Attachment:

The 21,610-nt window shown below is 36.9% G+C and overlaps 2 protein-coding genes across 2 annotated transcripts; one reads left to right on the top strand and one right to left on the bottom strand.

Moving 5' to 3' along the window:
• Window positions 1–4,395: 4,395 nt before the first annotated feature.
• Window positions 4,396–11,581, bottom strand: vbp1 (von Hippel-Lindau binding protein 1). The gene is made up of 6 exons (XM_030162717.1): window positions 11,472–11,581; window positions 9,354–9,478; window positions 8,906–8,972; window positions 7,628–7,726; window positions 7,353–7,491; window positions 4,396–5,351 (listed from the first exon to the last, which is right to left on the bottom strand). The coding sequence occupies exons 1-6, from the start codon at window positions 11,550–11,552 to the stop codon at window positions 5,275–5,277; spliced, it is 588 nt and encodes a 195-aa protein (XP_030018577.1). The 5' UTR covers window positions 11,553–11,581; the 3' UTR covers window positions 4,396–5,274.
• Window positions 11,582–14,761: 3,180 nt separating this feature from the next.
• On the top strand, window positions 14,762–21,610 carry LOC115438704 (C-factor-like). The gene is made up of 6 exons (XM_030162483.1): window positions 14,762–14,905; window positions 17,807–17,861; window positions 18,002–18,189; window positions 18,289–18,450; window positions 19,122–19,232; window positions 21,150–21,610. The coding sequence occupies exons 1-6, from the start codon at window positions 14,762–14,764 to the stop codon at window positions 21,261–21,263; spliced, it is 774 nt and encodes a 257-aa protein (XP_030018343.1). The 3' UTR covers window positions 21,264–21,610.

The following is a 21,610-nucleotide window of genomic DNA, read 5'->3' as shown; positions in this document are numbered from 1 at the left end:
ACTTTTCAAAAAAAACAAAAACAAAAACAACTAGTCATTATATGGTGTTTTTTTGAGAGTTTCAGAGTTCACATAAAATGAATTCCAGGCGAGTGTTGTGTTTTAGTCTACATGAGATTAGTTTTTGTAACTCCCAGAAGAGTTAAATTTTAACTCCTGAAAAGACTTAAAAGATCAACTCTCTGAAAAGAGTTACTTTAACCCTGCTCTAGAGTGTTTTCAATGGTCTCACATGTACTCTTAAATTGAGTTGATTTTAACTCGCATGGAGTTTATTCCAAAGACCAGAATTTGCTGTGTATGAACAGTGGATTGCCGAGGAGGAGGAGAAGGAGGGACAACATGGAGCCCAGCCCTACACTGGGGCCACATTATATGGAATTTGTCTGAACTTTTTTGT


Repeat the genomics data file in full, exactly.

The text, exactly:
The 21,610-nt window shown below is 36.9% G+C and overlaps 2 protein-coding genes across 2 annotated transcripts; one reads left to right on the top strand and one right to left on the bottom strand.

Moving 5' to 3' along the window:
• Window positions 1–4,395: 4,395 nt before the first annotated feature.
• Window positions 4,396–11,581, bottom strand: vbp1 (von Hippel-Lindau binding protein 1). The gene is made up of 6 exons (XM_030162717.1): window positions 11,472–11,581; window positions 9,354–9,478; window positions 8,906–8,972; window positions 7,628–7,726; window positions 7,353–7,491; window positions 4,396–5,351 (listed from the first exon to the last, which is right to left on the bottom strand). The coding sequence occupies exons 1-6, from the start codon at window positions 11,550–11,552 to the stop codon at window positions 5,275–5,277; spliced, it is 588 nt and encodes a 195-aa protein (XP_030018577.1). The 5' UTR covers window positions 11,553–11,581; the 3' UTR covers window positions 4,396–5,274.
• Window positions 11,582–14,761: 3,180 nt separating this feature from the next.
• On the top strand, window positions 14,762–21,610 carry LOC115438704 (C-factor-like). The gene is made up of 6 exons (XM_030162483.1): window positions 14,762–14,905; window positions 17,807–17,861; window positions 18,002–18,189; window positions 18,289–18,450; window positions 19,122–19,232; window positions 21,150–21,610. The coding sequence occupies exons 1-6, from the start codon at window positions 14,762–14,764 to the stop codon at window positions 21,261–21,263; spliced, it is 774 nt and encodes a 257-aa protein (XP_030018343.1). The 3' UTR covers window positions 21,264–21,610.

The following is a 21,610-nucleotide window of genomic DNA, read 5'->3' as shown; positions in this document are numbered from 1 at the left end:
ACTTTTCAAAAAAAACAAAAACAAAAACAACTAGTCATTATATGGTGTTTTTTTGAGAGTTTCAGAGTTCACATAAAATGAATTCCAGGCGAGTGTTGTGTTTTAGTCTACATGAGATTAGTTTTTGTAACTCCCAGAAGAGTTAAATTTTAACTCCTGAAAAGACTTAAAAGATCAACTCTCTGAAAAGAGTTACTTTAACCCTGCTCTAGAGTGTTTTCAATGGTCTCACATGTACTCTTAAATTGAGTTGATTTTAACTCGCATGGAGTTTATTCCAAAGACCAGAATTTGCTGTGTATGAACAGTGGATTGCCGAGGAGGAGGAGAAGGAGGGACAACATGGAGCCCAGCCCTACACTGGGGCCACATTATATGGAATTTGTCTGAACTTTTTTGT